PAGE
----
The New Game of Life: Tuition and Debt

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Back in 2005, the Milton Bradley Company launched a new version of the classic The Game of Life.  While similar in most respects to the game most of us grew up with, the updated version reflects today’s financial realities. Namely, you can choose a career and start with a salary or you can choose college and start out $100,000 in debt.

College costs have skyrocketed over the last couple decades. Average tuition for a private, four-year institution has increased by more than one quarter in just the last 10 years. What’s more, this is not a symptom that is unique to private colleges. The Pioneer Blog has documented the University of Massachusetts’ tuition increases over the years for both in-state and out-of-state students. Tuition hikes come with long-term economic consequences.  As almost every student, parent, and bank knows, student loans have become the norm in the game of life, with 70 percent of students accumulating an average debt of $37,172 by the time they graduate. An even scarier statistic is that total U.S. student loan debt has reached over $1.3 trillion, dwarfing the nation’s $733 billion credit card debt.

Federal student aid usually comes in the form of guaranteed loans, with below-market interest rates. The Department of Education’s application for the various loans and grants details a student’s household financial picture. Based on the application, the federal government determines the size of the loan or grant. Like many states, Massachusetts has a smaller-scale, version of the process. The Massachusetts Educational Finance Authority (MEFA) offers fixed and variable interest rate loans to both Massachusetts residents and out-of-state students studying in Massachusetts. As tuition rates continue to rise, these institutions process larger and larger loans to help students keep up with escalating college costs.

Do these agencies fuel the constant tuition hikes? It is already accepted that tuition hikes reflect a mixture of cost factors, such as the cost of amenities, faculty and administrative salaries, capital costs and decreased federal/state funding to public universities. Moreover, colleges are well aware that tuition rates tend to reflect a school’s level of prestige.

However, in 1987, President Reagan’s education secretary, William Bennett, coined “the Bennett Hypothesis.” His argument was that the availability of student aid enables universities to artificially hike prices. Since college administrators count on the government guaranteeing student loans, they understand that tuition increases tend not to deter students from accepting the available slots at their schools. Although critics claim no correlation between financing availability and tuition hikes, there are plenty who support Bennett’s theory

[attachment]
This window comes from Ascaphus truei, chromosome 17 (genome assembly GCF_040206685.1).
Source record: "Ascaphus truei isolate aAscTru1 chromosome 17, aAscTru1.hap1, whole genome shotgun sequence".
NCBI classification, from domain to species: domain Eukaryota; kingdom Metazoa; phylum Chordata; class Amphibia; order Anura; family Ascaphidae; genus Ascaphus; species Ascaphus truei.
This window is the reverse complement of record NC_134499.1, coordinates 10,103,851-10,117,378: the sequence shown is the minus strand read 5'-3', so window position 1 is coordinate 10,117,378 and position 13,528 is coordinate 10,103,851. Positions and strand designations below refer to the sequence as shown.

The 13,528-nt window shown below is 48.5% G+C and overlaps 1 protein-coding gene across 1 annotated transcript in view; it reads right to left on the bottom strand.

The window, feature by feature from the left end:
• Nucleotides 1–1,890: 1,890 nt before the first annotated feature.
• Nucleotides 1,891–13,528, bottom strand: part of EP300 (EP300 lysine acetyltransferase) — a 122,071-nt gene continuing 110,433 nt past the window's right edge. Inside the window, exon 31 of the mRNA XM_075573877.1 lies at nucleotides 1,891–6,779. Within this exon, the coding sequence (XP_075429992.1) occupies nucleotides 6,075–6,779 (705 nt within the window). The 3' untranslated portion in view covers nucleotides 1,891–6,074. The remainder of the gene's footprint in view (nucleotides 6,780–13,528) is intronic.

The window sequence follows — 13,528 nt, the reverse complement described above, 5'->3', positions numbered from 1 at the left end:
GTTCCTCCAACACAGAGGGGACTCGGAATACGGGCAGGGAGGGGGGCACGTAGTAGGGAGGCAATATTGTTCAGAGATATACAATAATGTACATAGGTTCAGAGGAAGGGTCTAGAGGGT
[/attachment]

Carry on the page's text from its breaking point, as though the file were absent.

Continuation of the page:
The National Bureau of Economic Research found that student aid was the main factor behind tuition increases between 1987 and 2010. In fact, this study found that for-profit institutions that participate in the federal student aid program charged 78 percent more than those that do not. Likewise, a 2016 staff report by the New York Federal Reserve Bank said that the correlation between tuition and student aid on average accounts for 65 cents per dollar of tuition increases.

On the state level, we can see this hypothesis in action. Over the last six years, MEFA loans have increased by about $50 million. While MEFA’s payroll and other expenditures (see the “Payments” and “Payroll” columns in Figure 1 below) are on the decline, loan amounts are rising steadily. Massachusetts Open Checkbook

Figure 1: Breakdown and Percentages of MEFA Expenditures from 2010 to 2016


Source: Massachusetts Open Checkbook

Tuition at state schools like University of Massachusetts have kept up with increases in MEFA loan amounts. This is not to say that federal and state loans should be eliminated. Rather, college tuition rates need to be capped so students and families can afford an education without drowning in debt.

Finding a solution that will not hurt students’ educational aspirations is paramount. Some economics scholars suggest reducing federal/state aid and forcing students to depend on private lenders like Sallie Mae, essentially treating student loans as free-market commodities. The idea is that it will decrease demand for college, thus halting the tuition increases.

However, critics of this solution say that it will only increase the gap between those who are wealthy enough to afford college, and those who are not. President Obama recognizes this problem between tuition and loan increases, and proposed a plan in which financial aid eligibility is tied to student performance.

Perhaps Bennett himself offers the most viable option. His recommendation is that the federal government should focus its Pell Grants towards students on the lowest end of the financial spectrum, while offering a majority of its guaranteed loans to middle-class students. In effect, many people would not be able to afford the sky-high tuitions, pressuring colleges to adjust their prices. Maybe the economic development bill that is currently pending in the Massachusetts Legislature, which calls for tax deductions for families who put money into a college savings account early, will also reduce families’ dependence on state/federal loans.

Whatever happens, the class of 2020 will follow in the footsteps of its immediate predecessors and in many cases have to start their game of life with a diploma in hand, and a debt collector trailing close behind.